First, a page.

As Afghanistan has one of the world’s highest maternal mortality rate (one mother in eleven risks death at childbirth, according to UNICEF and WHO), the Nooristan Foundation has made midwife training a priority. During 2009 and 2010, in cooperation with the Afghan Midwives Association, we supported a two-year Marigold Foundation program to train some 80 midwives in Takhar province. The program included professional training in prenatal and postpartum care in addition to labor and delivery procedures. In a post-training survey, midwife students said that they found their role in society both “useful and respected.” Many of the participants also told us that their becoming midwives was “my country necessity” (sic) because of all the suffering and dying they had witnessed.
Now that the program in Takhar province has been successfully completed, the Foundation is exploring the possibility of working with another training program for midwives, possibly in Logar province, another underserved area. Overall, Afghanistan has been making progress, increasing the number of trained midwives from only 467 in 2002 to 2,850 today. The number of women in rural areas whose deliveries are attended by trained personnel has risen from 6 to 19 percent. Despite this, Afghanistan still has a long way to go in order to reach the target of 4,546 midwives needed to cover 90 percent of pregnancies.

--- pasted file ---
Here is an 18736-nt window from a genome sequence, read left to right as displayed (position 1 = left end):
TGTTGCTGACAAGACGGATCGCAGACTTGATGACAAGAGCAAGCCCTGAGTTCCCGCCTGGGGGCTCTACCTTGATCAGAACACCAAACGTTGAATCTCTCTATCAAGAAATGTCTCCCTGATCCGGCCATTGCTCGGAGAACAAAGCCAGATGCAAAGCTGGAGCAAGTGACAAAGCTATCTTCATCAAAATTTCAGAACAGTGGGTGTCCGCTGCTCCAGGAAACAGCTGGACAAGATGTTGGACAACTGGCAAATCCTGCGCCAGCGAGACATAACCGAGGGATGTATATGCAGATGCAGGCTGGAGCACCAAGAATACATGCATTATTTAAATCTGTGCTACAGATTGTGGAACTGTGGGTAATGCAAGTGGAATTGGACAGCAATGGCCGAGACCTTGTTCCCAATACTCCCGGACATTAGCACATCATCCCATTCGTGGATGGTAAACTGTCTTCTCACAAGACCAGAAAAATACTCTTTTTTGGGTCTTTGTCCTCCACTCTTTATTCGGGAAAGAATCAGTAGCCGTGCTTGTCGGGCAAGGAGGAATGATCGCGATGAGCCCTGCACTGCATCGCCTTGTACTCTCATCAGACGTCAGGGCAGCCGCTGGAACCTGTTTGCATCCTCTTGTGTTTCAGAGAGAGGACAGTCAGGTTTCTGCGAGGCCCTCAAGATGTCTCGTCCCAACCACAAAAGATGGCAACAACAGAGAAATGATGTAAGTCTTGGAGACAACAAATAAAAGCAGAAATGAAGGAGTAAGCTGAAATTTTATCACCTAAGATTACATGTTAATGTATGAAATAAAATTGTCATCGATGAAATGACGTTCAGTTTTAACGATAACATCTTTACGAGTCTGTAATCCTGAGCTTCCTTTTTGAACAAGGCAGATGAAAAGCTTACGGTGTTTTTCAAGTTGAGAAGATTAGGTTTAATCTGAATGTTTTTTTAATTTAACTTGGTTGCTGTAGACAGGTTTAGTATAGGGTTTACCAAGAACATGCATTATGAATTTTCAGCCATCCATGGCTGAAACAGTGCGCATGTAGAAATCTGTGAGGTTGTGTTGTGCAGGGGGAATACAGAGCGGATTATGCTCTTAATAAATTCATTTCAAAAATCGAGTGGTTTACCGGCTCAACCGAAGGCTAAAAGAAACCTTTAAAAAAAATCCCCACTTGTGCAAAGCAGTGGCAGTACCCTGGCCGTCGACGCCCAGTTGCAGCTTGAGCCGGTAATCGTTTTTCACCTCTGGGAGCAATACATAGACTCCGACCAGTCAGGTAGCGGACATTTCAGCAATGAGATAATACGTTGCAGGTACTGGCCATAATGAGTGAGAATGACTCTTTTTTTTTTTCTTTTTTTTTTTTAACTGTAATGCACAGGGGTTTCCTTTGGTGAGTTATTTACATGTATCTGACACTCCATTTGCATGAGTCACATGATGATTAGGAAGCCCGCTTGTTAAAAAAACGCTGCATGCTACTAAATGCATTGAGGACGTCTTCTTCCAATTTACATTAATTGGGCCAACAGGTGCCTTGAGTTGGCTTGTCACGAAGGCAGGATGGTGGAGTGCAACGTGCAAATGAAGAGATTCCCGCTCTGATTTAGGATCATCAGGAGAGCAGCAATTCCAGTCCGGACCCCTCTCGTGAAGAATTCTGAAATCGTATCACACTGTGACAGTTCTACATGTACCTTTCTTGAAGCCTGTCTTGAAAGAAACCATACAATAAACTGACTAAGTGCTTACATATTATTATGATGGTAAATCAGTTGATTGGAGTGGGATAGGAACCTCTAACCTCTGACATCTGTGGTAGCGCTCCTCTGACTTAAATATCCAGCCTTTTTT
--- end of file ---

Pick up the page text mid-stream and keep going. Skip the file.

The program in Takhar was made possible by a $20,000 grant that the Nooristan Foundation received from American Women for International Understanding. This in turn was matched by a similar grant to the Marigold Foundation from Doris Buffett’s Sunshine Lady Foundation.
We have been working to develop a second midwife training program in another needy area, possibly in Logar province.